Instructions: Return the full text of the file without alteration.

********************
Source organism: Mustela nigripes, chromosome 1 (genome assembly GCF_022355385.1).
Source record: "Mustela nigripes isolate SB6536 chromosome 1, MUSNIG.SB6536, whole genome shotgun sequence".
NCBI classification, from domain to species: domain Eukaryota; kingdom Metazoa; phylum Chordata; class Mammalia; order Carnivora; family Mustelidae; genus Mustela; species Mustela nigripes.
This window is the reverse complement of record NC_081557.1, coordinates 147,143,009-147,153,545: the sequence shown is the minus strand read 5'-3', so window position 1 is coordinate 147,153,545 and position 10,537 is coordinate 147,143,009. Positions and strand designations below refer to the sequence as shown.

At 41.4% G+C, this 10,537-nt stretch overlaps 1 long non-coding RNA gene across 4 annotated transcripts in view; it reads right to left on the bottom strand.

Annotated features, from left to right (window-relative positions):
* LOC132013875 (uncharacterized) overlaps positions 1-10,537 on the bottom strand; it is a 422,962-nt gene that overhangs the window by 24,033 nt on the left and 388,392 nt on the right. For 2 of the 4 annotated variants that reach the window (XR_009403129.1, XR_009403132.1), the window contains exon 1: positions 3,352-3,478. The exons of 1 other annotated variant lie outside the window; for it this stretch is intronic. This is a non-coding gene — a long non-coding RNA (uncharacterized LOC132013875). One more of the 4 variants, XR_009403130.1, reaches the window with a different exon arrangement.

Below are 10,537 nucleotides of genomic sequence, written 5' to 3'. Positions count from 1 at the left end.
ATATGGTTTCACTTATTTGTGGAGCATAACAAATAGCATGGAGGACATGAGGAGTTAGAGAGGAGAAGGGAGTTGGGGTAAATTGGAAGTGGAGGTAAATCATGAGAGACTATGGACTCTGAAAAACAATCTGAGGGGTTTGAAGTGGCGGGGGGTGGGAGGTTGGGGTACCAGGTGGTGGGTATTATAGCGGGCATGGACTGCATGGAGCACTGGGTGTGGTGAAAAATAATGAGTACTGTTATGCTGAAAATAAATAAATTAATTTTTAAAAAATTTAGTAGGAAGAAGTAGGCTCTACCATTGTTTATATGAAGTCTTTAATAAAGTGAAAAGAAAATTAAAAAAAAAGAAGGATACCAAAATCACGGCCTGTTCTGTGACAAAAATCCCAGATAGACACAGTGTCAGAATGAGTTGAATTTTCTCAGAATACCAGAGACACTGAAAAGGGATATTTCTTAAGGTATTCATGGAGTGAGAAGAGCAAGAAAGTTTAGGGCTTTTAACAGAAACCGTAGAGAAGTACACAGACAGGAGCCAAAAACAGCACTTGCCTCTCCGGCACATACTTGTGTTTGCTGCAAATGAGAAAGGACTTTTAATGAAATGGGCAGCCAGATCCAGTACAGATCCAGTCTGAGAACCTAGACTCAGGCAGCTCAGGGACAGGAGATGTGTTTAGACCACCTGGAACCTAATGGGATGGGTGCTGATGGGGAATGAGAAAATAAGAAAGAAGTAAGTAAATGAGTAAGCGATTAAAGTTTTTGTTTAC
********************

Source organism: Mustela nigripes, chromosome 1 (genome assembly GCF_022355385.1).
Source record: "Mustela nigripes isolate SB6536 chromosome 1, MUSNIG.SB6536, whole genome shotgun sequence".
NCBI classification, from domain to species: domain Eukaryota; kingdom Metazoa; phylum Chordata; class Mammalia; order Carnivora; family Mustelidae; genus Mustela; species Mustela nigripes.
This window is the reverse complement of record NC_081557.1, coordinates 147,143,009-147,153,545: the sequence shown is the minus strand read 5'-3', so window position 1 is coordinate 147,153,545 and position 10,537 is coordinate 147,143,009. Positions and strand designations below refer to the sequence as shown.

At 41.4% G+C, this 10,537-nt stretch overlaps 1 long non-coding RNA gene across 4 annotated transcripts in view; it reads right to left on the bottom strand.

Annotated features, from left to right (window-relative positions):
* LOC132013875 (uncharacterized) overlaps positions 1-10,537 on the bottom strand; it is a 422,962-nt gene that overhangs the window by 24,033 nt on the left and 388,392 nt on the right. For 2 of the 4 annotated variants that reach the window (XR_009403129.1, XR_009403132.1), the window contains exon 1: positions 3,352-3,478. The exons of 1 other annotated variant lie outside the window; for it this stretch is intronic. This is a non-coding gene — a long non-coding RNA (uncharacterized LOC132013875). One more of the 4 variants, XR_009403130.1, reaches the window with a different exon arrangement.

Below are 10,537 nucleotides of genomic sequence, written 5' to 3'. Positions count from 1 at the left end.
ATATGGTTTCACTTATTTGTGGAGCATAACAAATAGCATGGAGGACATGAGGAGTTAGAGAGGAGAAGGGAGTTGGGGTAAATTGGAAGTGGAGGTAAATCATGAGAGACTATGGACTCTGAAAAACAATCTGAGGGGTTTGAAGTGGCGGGGGGTGGGAGGTTGGGGTACCAGGTGGTGGGTATTATAGCGGGCATGGACTGCATGGAGCACTGGGTGTGGTGAAAAATAATGAGTACTGTTATGCTGAAAATAAATAAATTAATTTTTAAAAAATTTAGTAGGAAGAAGTAGGCTCTACCATTGTTTATATGAAGTCTTTAATAAAGTGAAAAGAAAATTAAAAAAAAAGAAGGATACCAAAATCACGGCCTGTTCTGTGACAAAAATCCCAGATAGACACAGTGTCAGAATGAGTTGAATTTTCTCAGAATACCAGAGACACTGAAAAGGGATATTTCTTAAGGTATTCATGGAGTGAGAAGAGCAAGAAAGTTTAGGGCTTTTAACAGAAACCGTAGAGAAGTACACAGACAGGAGCCAAAAACAGCACTTGCCTCTCCGGCACATACTTGTGTTTGCTGCAAATGAGAAAGGACTTTTAATGAAATGGGCAGCCAGATCCAGTACAGATCCAGTCTGAGAACCTAGACTCAGGCAGCTCAGGGACAGGAGATGTGTTTAGACCACCTGGAACCTAATGGGATGGGTGCTGATGGGGAATGAGAAAATAAGAAAGAAGTAAGTAAATGAGTAAGCGATTAAAGTTTTTGTTTAC